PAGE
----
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Restaurant Remains Open to Provide Free Meals to Health Care Workers

Restauranteurs Phil and Tracy Czarnec have been serving food for two decades to loyal customers in the St. Louis Central West End neighborhood, home to the Barnes-Jewish Hospital and Washington University School of Medicine campus. Although the COVID-19 stay at home order pushed them into temporarily closing their 25-year-old Wild Flower Restaurant, they decided to keep their second eatery, BBQ Saloon, open for curbside delivery.

While the takeout demand hasn’t really been sufficient to keep the restaurant open, Phil Czarnec says he found a more compelling reason to keep going:  the hospital’s health care workers just across the street. But Czarnec, a world champion powerlifter, believes the heroes in the coronavirus battle deserve free meals. So, he’s not charging any of them.

“The people at the hospital are taking care of the public. If they have to go to work and be brave, then I will die on my feet to feed them,” he says. “It’s just how I’m wired.”

BBQ Saloon, which will celebrate its fifth anniversary on May 15, specializes in unusual barbeque dishes, exotic meats and more than 500 different whiskeys. The restauranteurs’ website says that despite all the awards and accolades bestowed on Czarnec, “it’s more important to him that ‘you’ have been cared for as if you were the only one in the dining room. His philosophy is a fundamental one, it derives from the French verb restaurer, meaning to restore.”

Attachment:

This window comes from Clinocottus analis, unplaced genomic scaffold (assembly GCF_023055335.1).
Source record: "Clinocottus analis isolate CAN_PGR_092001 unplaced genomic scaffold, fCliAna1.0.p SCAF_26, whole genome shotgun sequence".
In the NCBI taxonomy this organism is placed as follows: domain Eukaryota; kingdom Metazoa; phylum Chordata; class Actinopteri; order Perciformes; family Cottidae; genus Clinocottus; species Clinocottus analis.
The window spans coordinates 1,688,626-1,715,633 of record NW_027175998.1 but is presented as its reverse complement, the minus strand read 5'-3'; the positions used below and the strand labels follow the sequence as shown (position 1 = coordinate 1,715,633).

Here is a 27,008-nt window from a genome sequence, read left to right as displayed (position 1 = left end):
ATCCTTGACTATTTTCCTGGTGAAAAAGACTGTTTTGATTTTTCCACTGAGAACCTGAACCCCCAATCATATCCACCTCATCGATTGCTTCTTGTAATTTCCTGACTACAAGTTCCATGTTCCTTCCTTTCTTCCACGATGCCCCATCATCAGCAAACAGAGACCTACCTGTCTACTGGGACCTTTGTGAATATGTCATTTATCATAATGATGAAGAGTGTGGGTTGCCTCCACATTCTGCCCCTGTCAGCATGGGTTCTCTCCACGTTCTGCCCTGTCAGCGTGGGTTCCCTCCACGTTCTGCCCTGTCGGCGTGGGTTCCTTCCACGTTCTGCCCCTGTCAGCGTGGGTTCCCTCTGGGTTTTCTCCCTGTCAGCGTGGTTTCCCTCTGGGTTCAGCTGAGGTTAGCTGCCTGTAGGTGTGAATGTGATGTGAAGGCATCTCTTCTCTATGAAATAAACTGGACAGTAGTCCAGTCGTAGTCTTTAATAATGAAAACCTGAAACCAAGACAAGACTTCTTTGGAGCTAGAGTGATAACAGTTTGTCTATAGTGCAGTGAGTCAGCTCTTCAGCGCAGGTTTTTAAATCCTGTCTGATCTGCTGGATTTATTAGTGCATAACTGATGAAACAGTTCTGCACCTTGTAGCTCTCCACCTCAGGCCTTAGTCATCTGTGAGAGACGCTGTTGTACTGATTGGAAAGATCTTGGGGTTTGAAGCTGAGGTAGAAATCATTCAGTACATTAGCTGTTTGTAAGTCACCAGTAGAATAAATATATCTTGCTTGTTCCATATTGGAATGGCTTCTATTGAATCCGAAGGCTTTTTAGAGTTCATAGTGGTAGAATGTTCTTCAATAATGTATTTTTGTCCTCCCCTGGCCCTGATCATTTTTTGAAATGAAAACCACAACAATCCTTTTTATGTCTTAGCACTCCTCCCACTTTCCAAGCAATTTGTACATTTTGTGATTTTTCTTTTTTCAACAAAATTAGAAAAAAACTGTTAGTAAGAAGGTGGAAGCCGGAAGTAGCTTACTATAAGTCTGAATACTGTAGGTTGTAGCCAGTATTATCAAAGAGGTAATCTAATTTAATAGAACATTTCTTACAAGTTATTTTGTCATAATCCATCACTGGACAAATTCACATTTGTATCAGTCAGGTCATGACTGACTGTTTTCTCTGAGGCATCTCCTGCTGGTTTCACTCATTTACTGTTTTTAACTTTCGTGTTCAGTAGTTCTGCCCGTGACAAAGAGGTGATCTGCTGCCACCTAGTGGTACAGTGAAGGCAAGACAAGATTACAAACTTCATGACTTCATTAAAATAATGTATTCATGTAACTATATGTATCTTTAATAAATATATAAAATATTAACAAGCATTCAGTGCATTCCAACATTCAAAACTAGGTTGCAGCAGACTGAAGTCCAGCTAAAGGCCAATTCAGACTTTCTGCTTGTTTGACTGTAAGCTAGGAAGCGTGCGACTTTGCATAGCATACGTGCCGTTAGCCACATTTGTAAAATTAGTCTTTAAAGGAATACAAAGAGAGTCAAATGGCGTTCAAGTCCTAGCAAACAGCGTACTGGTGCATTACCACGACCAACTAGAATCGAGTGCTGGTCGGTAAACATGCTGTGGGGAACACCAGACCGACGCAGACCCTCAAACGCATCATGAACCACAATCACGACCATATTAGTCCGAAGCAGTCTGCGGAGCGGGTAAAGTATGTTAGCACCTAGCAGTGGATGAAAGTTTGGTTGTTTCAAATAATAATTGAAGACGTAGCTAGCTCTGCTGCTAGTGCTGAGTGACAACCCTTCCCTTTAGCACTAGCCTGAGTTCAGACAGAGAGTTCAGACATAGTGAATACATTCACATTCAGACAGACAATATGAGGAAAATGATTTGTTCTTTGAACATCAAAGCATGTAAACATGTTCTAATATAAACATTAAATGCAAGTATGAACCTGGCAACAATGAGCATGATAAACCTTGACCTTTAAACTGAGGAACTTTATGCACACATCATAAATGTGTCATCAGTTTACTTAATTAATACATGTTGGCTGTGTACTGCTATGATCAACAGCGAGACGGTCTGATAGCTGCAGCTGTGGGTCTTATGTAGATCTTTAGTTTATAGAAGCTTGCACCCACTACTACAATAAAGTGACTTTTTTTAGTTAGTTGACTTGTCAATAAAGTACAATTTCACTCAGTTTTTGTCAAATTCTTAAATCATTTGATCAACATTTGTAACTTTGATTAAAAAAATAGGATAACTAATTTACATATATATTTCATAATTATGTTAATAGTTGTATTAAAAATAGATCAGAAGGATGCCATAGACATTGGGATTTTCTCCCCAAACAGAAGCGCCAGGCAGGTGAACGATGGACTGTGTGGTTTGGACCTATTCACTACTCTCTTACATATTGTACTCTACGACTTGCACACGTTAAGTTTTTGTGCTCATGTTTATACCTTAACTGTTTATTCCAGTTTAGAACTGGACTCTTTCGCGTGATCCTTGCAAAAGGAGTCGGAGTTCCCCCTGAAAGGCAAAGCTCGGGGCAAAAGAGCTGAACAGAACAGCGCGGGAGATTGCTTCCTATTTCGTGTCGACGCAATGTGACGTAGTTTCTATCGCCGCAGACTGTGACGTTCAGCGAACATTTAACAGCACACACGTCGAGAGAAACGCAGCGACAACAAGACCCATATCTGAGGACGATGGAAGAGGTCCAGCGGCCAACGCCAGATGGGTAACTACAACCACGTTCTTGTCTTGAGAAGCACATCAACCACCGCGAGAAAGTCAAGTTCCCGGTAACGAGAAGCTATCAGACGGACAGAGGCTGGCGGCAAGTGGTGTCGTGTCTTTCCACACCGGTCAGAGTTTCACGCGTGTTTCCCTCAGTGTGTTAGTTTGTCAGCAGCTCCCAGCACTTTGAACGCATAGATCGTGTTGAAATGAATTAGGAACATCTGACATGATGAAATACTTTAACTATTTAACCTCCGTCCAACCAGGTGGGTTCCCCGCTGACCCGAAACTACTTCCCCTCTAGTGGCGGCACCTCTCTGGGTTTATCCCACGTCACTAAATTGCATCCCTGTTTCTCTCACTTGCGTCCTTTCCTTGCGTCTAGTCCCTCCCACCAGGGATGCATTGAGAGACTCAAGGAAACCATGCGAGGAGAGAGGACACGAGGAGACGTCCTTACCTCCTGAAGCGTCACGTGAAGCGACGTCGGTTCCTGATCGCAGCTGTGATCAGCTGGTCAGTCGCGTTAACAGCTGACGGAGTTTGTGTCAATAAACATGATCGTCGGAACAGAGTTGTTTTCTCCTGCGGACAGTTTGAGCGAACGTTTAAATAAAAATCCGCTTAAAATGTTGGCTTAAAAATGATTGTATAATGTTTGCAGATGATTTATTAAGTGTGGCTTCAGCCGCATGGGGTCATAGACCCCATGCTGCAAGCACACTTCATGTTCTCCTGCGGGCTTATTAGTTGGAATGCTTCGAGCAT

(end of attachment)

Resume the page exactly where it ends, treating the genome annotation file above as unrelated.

And restore is what he aims to do, preparing anywhere from 25 to 75 meals a day, carrying them to the bridge that connects a hospital garage to the Center for Advanced Medicine, where he is met by health care workers from different departments with rolling carts.

The meals can cost as much as a $1,000 a day, so Czarnec has been asking organizations and friends to donate. Among them is the Park Central Development Corporation, which works to strengthen and attract investment that creates and maintains vibrant neighborhoods and commercial districts in the City of St. Louis.

“I’ve been trying to find benefactors to cover the cost of the food,” he says. “These hospital people have been working seven days a week for the last seven or eight weeks. This is the least I can do.”

If you would like to help the BBQ Saloon continue its great work contact Phil Czarnec at 314-833-6666.  You can also support our frontline care givers and COVID-19 research by donating to The Foundation for Barnes-Jewish Hospital at foundationbarnesjewish.org/Support-Covid-19-Rapid-Response

 

 

 

 

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